I teach at a university. For me, that feels ordinary, but for many it would be unimaginable to attend or be part of a university community. It’s a very uncommon event, in many parts of the world, to participate in higher education.

REFRAME the ordinaryI’m REFRAMING the ordinary.

My ordinary can be extraordinary. Your extraordinary can become ordinary.

As I go through my day, do I find joy in common events? Do I see anything exceptional in the many tasks I complete?

In a world focusing on the perfection of self and the enhancement of the mind, how can we, as ordinary humanity, find joy within the mundane? With global competition battling for market share and viral fame, while acquiring likes and stars on social media, how can ordinary find a space for joy?

In education, we’re focusing on being the best we can be, maximizing student engagement, designing perfect lessons for our exemplary classrooms and immediately celebrating student success. With pressure to constantly be extraordinary, we’re losing the joy to be found in the ordinary. There are so many ordinary moments in a school day that are missed in our ongoing mania to ‘bump it up’ to make it special. This impacts our mental health, our relationship with the students and their parents, and our confidence in the ‘ordinary acts’ in our extraordinary work of teaching.

Finding joy in the ordinary isn’t easy, but it’s necessary. It’s a false narrative to imagine our every moment will be extraordinary. It’s a negative mindset to think that every action will be innovative and lead to profound insights. Let’s REFRAME the view on ordinary.

In a recent ONedMentors podcast, Stephen Hurley relates that we need the ordinary to recognize the extraordinary. The participants discussed how a culture of humility is grounded in the ordinary, and how listening can be a profoundly extraordinary action. With a reframe on the ordinary, a practice of expressing gratitude in everyday occurrences can bring joy. As I read The Book of Joy, the Dalai Lama and Desmond Tutu lament that “our world and our education remain focused exclusively on external, materialistic values. We are not concerned enough with our inner values” (pg 29). Increasing our happiness is connected to our “ability to reframe our situation more positively, our ability to experience gratitude, and our choice to be kind and generous” (pg 49).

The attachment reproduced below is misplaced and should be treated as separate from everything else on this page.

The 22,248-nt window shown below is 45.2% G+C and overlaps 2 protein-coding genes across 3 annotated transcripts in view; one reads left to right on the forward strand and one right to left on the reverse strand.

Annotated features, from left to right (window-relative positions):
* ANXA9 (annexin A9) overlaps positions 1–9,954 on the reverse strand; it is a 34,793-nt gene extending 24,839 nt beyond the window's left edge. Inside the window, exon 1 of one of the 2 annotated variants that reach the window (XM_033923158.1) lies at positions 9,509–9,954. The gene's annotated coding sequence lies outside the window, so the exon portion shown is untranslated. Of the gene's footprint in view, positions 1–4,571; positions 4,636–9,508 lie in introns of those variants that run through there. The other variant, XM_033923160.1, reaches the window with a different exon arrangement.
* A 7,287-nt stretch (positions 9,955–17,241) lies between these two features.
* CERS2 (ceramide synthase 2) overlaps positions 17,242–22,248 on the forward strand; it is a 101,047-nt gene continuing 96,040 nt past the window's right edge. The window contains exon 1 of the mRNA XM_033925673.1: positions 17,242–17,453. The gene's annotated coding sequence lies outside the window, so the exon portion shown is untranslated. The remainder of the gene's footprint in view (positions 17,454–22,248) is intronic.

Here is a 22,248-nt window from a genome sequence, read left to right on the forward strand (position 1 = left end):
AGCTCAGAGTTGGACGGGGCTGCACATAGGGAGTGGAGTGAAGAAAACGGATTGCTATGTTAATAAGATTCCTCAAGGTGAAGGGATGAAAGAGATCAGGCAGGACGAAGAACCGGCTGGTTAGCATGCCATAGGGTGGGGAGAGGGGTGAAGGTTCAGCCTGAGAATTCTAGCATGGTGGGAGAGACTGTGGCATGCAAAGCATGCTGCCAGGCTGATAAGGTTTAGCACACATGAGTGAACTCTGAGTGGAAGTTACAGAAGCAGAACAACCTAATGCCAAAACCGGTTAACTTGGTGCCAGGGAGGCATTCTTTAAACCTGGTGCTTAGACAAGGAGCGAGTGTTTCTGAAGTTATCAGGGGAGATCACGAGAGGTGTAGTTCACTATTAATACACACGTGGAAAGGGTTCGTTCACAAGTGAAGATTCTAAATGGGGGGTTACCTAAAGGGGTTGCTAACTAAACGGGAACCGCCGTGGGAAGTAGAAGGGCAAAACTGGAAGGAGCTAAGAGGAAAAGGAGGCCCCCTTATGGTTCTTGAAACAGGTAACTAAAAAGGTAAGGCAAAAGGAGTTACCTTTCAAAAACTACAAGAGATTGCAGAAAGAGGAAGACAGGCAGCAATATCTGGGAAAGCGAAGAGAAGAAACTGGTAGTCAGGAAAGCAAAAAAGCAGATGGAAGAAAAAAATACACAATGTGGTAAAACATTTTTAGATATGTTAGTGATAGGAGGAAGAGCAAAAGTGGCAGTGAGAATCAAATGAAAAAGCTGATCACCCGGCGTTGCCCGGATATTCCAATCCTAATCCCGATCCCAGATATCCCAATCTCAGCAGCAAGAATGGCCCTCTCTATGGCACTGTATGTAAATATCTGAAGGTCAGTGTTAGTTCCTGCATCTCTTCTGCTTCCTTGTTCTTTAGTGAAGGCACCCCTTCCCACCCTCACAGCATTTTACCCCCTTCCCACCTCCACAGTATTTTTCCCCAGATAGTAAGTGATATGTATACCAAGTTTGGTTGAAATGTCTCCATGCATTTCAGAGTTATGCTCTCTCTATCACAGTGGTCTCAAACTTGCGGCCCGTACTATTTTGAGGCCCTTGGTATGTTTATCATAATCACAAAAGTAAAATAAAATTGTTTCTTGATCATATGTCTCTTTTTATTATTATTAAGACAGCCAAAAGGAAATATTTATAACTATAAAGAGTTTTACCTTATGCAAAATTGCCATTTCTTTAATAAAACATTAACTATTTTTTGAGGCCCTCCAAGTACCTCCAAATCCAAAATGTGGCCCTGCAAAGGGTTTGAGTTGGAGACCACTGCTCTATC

So, I’ll ask this question, one that I was asked while struggling through a particularly challenging time in my life – Where do you find joy in your day?

How can ordinary be reframed positively?

Let’s reframe the ordinary. It’ll be an extraordinary thing to do!

Screen Shot 2018-01-28 at 8.17.35 AMListen to the ONedMentors podcast ‘In Praise of Ordinary’. Thanks VoiceEd.ca for this thought provoking reflection on the ordinary lives of educators.

For those of you who think you’re too ordinary to be extraordinary – this video may help you reframe your ideas.


References and Resources

Abrams, D. (author) with His Holiness the Dalai Lama and Archbishop Desmond Tutu. (2016). The book of joy: Lasting happiness in a changing world. Penguin Random House Canada.

ONedMentors radio podcast with Stephen Hurley, Noa Daniels and a panel of educators. Retrieved from https://soundcloud.com/voiced-radio/onedmentors-in-praise-of-ordinary-january-25 

Image by Andrew Neal on Unsplash. Retrieved from https://unsplash.com/photos/QLqNalPe0RA